Often described as the greatest player never to win a Grand Slam tournament, a few hours ago Murray showed true brilliance on court as he made quick work of the world number 1 player. Taking place on the hallowed Centre Court at the All England Tennis Club, this was the very spot where an emotional Murray lost out on the 2012 Wimbledon title to Federer just four weeks earlier. Murray’s confident and historic Olympic win is likely to be the catalyst he needs to finally achieve a first Grand Slam singles title.
“When it comes to Wimbledon, at least now I’ll know it is possible to win something…I hope this will give me confidence to believe in myself more and give me a shot at winning a grand slam.”
The flawless singles final also brought with it a more personal triumph for the Scot. His recovery from the bitter loss of the Wimbledon title and the general improvement in his game and ability no doubt is equally as important to Murray as the hardware hanging around his neck – “I have lost some tough matches and had a lot of questions asked about me many times. I’m just glad I put on the performance that I have been waiting for.” And even though he couldn’t quite reach the same levels of brilliance with Laura Robson during the Mixed Doubles finals, achieving a silver medal hours after the potentially exhausting match against Federer was no easy ride.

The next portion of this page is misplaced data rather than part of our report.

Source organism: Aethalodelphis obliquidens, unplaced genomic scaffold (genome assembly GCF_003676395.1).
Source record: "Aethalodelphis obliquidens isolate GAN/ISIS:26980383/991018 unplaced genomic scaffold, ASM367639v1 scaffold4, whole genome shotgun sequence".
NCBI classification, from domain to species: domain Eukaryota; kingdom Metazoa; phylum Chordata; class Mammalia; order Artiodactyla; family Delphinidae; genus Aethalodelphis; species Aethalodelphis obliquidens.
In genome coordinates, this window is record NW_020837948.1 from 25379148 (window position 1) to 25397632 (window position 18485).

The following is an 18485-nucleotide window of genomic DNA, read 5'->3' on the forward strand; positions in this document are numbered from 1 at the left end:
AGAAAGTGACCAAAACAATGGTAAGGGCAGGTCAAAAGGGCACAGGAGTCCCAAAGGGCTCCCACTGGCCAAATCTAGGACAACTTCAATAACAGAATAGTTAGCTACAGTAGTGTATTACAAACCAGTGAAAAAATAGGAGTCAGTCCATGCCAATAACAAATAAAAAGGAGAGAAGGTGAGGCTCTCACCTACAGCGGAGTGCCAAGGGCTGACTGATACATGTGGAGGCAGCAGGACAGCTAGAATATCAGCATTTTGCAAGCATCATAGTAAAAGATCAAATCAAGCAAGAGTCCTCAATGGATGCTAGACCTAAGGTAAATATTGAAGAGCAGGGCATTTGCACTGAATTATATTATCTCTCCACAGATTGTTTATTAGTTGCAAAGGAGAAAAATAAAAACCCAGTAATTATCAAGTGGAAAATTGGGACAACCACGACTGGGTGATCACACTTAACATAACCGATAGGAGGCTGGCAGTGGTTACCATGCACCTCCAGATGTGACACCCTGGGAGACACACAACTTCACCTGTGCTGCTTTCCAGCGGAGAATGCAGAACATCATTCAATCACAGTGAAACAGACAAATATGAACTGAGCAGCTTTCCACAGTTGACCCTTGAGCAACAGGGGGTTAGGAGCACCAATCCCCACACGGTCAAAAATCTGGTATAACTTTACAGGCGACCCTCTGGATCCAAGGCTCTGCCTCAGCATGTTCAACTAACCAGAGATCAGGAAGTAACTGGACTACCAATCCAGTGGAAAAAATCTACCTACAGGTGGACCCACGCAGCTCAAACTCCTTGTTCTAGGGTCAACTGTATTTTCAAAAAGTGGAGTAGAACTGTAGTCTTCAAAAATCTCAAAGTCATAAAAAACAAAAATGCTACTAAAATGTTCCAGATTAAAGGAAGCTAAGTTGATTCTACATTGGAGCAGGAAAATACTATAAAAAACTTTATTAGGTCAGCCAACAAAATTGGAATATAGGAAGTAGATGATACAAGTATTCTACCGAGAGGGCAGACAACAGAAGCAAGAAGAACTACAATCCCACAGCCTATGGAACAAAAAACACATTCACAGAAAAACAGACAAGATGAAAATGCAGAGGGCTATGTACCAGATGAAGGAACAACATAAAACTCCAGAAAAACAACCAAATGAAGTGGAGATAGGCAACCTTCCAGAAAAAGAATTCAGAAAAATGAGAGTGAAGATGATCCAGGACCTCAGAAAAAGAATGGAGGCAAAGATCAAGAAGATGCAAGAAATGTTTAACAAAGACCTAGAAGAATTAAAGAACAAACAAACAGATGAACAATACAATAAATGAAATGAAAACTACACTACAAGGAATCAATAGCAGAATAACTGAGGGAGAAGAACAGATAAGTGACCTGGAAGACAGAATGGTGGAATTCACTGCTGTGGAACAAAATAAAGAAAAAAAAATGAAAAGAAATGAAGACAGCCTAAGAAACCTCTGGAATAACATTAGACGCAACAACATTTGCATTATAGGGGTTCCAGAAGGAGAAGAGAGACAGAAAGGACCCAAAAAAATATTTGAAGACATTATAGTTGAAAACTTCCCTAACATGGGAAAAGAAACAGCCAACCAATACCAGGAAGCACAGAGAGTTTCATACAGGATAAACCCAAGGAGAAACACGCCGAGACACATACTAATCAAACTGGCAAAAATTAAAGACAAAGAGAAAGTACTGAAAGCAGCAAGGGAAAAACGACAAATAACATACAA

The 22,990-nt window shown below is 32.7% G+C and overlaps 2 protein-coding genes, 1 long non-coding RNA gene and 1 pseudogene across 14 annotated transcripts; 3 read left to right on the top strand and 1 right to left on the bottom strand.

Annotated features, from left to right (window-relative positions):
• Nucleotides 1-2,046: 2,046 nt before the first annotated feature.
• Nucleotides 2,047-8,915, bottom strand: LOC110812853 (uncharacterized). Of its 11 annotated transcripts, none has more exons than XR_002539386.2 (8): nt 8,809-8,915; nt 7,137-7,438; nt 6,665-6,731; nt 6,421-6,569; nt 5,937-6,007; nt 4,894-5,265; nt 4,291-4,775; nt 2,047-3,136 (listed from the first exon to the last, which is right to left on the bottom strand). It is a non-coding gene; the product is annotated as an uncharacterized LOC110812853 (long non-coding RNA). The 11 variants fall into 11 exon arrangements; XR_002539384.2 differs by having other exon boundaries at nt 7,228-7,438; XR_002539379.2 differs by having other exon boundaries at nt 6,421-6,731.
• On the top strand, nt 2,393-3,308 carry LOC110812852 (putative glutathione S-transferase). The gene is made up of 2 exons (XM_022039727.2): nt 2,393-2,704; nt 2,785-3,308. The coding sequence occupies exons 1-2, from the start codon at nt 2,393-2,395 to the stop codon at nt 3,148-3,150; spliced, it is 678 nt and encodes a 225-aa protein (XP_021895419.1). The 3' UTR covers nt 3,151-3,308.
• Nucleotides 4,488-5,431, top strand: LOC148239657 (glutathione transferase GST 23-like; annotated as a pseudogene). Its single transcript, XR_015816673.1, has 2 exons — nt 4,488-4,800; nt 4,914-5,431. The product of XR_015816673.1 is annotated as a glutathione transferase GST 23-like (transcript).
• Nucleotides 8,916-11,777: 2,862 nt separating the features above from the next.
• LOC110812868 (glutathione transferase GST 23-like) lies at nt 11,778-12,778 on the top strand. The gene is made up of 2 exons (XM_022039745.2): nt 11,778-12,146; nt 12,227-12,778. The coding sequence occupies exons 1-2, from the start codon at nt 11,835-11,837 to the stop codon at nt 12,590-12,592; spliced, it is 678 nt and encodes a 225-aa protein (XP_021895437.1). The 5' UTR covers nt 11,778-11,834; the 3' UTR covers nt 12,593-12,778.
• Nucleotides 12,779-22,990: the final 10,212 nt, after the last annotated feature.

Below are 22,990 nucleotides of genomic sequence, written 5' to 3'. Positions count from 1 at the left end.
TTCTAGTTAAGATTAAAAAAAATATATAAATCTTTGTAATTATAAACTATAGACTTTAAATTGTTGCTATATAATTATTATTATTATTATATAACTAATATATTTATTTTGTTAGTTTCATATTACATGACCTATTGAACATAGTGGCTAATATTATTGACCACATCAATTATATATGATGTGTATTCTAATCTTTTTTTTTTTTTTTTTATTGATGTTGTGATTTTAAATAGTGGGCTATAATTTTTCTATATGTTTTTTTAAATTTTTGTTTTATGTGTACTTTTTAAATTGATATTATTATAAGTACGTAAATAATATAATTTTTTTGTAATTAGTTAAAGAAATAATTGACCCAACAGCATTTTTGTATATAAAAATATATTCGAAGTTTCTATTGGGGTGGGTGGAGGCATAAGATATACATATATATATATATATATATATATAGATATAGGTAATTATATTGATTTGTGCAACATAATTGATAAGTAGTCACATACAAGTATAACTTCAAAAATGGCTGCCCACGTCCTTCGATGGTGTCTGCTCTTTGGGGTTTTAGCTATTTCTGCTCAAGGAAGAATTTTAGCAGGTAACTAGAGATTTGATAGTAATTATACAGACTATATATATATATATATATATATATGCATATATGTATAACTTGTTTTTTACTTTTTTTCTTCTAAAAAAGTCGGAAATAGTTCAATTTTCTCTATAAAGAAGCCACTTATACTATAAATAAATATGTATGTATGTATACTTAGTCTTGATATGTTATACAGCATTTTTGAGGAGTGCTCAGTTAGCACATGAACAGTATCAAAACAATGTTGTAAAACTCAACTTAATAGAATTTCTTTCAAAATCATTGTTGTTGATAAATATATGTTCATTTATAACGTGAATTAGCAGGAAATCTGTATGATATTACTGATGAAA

As much as Murray’s game has improved this season he and the rest of the Team GB athletes have thrived on both the partisan atmosphere of the home crowds and spectators at the Olympics and the successes of their fellow athletes. Telling reporters that he was inspired by the gold-winning performances of Jessica Ennis and Mo Farah during the Athletics events last night, Murray described how it gave him “the motivation to try and win that gold.”